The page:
a high degree of relevance."
present case, besides the credibility of the unshaken witnesses who
testified to the statement made by the Deceased made
presence, I took into account that the Deceased's injury was reported
immediately to the chief and also to the Accused's
reported) who told Accused to report at the home of the Deceased or
at the Chief's place. Unfortunately the Accused
did not comply. Most
importantly it was immediately after the event.
law dying declarations are supposed to be admitted if made under
certain qualifications. Section 226 of the Criminal Procedure
Evidence Act 1981 prescribes to following qualifications. Firstly,
the statement should have been made by a deceased person
apprehension of death, that is, he should be in a settled and
hopeless expectation of death. Secondly, the maker of the
should be dead and further that he or she would ordinarily be a
competent witness whose statement would be admitted at
trial in a
charge of murder or Culpable Homicide.
the statement should have been made at the time he was under a
settled and hopeless expectation of death. I was in this regard
referred to the case of R v Hine 1910 CPD 37, R v Nzobi 1932 WLD 198,
R v Masenge and Another 1916 EDL 383.
Kotele further correctly submitted that the statement made should be
unequivocal, that is, there should not be an element of
it. Furthermore that the statement should be complete and the words
should leave no room for speculation. See also
South African Law of
Evidence (supra) at pages 642-645. I agreed that the Deceased's words
testified to, as having been said by
the Deceased, satisfied all the
Mr. Kotele referred me to an English case of Ratten v R (1972) AC
378(PC) at 389 (1971) 3 ALL ER 80 at 806 which was about
statements identifying the speaker's (deceased) assailant. In that
case accused's wife died from a gun shot wound. He
asserted that the
discharge from a gun which was in his possession was accidental had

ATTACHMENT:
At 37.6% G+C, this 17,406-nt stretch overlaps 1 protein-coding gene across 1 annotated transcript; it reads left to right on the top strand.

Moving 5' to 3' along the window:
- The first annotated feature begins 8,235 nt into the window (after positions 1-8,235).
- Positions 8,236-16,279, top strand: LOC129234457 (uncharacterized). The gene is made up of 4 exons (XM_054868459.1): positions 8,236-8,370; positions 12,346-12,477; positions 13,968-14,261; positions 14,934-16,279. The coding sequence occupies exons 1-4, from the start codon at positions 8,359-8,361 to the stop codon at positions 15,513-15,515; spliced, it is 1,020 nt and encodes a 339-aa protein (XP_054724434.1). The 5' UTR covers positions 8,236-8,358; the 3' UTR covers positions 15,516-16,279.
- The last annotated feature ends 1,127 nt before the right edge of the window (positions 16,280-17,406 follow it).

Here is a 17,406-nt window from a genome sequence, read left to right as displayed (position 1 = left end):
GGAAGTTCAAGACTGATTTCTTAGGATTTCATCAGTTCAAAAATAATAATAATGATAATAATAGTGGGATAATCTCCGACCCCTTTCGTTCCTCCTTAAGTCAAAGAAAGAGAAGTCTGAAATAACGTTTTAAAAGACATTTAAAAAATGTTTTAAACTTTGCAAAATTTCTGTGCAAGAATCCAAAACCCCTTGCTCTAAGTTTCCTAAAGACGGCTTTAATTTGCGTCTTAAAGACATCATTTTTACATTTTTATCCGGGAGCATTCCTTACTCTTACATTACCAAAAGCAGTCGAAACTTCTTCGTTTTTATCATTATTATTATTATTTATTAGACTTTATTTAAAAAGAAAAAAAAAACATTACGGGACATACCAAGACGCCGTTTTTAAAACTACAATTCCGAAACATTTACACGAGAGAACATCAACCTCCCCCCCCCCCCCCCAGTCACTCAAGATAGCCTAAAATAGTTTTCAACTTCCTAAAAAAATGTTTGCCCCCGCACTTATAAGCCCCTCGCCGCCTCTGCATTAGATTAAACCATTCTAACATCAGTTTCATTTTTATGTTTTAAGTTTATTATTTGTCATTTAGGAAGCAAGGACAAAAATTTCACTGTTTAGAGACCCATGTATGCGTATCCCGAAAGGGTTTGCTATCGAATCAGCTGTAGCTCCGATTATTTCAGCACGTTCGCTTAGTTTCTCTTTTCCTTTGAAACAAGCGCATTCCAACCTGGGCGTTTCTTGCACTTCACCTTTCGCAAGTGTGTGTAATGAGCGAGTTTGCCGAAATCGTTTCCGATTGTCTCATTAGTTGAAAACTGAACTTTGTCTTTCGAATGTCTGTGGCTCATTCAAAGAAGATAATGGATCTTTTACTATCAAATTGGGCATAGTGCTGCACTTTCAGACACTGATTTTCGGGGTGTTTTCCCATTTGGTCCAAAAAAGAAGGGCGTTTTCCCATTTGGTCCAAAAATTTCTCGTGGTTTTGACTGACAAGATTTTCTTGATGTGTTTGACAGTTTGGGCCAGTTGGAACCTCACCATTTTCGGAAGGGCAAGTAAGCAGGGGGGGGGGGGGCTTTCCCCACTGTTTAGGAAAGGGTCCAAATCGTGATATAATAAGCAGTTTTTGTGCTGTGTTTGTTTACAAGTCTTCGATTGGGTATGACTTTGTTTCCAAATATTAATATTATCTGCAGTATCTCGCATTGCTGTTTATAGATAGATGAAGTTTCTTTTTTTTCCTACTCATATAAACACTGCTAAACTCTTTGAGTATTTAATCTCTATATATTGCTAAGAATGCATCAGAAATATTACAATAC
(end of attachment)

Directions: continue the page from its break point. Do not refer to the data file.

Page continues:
occurred while he was cleaning the gun. He
was unable to explain why
the gun had been loaded. Evidence (allegedly hearsay) relating to
three phone calls was adduced at trial.
The evidence was held to be
properly admissible essentially to prove that the words were spoken
and that they related to the issue
as part of the res gestae.
said decision in Ratten v Rex was applied in R v Andrews (D) 1987 AC
281 Lord Acker pertinently summarized the situation
by saying that:
"the position which confronts the trial judge when faced with in
a criminal case with an application under the res gestae
admit evidence of statements, with a view to establishing the truth
of same fact thus narrated, such evidence being truly categorized as
primary question which the judge must ask himself is -can the
possibility of concoction or distortion be disregarded?
answer that question the judge must first consider the circumstances
in which the particular statement was made, in order satisfy
that the event was so unusual or startling or dramatic as to
dominate the thoughts of the victim, so that his utterance
instinctive reaction to that event thus giving no real opportunity
for reasoned reflection. In such a situation the judge
entitled to conclude that the involvement or the pressure of the
event would exclude the possibility of concoction or
providing that the statement was made in conditions of approximate
but not exact contemporaneity.
order for the statement to be sufficiently 'spontaneous' it must be
fairly stated that the mind of the declarant was still
the event. Thus the judge must be satisfied that the even, which
provided the trigger mechanism for the statement,
operative. The fact that the statement was made in answer to a
question is but one factor to consider under this heading.
apart from the time factor, there may be special features in the
case, which relate to the possibility of concoction or
... The judge must be satisfied that the circumstances were such
that having regard to the special feature of malice
there was no
possibility of any concoction or distortion to the advantage of the
maker or the disadvantage of the accused.
to the possibility of error in the facts narrated in the statement,
if only the ordinary fallibility of human recollection
upon, this goes to the weight to be attached to and not to the
admissibility of the statement and is therefore a matter
jury. However, here again there may be special features that may
give rise to the possibility of error. In the instant
case there was
evidence that the
deceased had drunk in excess.....Another example would be where the
identification was made in circumstances of particular difficult}'
where the declarant suffered from defective eyesight. In such
circumstances the trial judge must consider whether he can exclude
the possibility of error" (pp.300-301). (My emphasis)
into account all the factors above inasmuch as most witnesses had
stood to demonstrate them. Prominent among factors I took
account is that the Accused was well known to the Deceased. In
addition immediately after the Deceased had approached the
who was among the group of men there was the fatal shooting. Deceased
had gone to meet the Accused who he must have seen.
In no way was any
margin for error pointed out.
the above tests, in reiving on the Deceased's dying declaration, I
concluded that it was safe to convict the Accused of
the murder as
charged. He shot the Deceased recklessly and indirectly intended his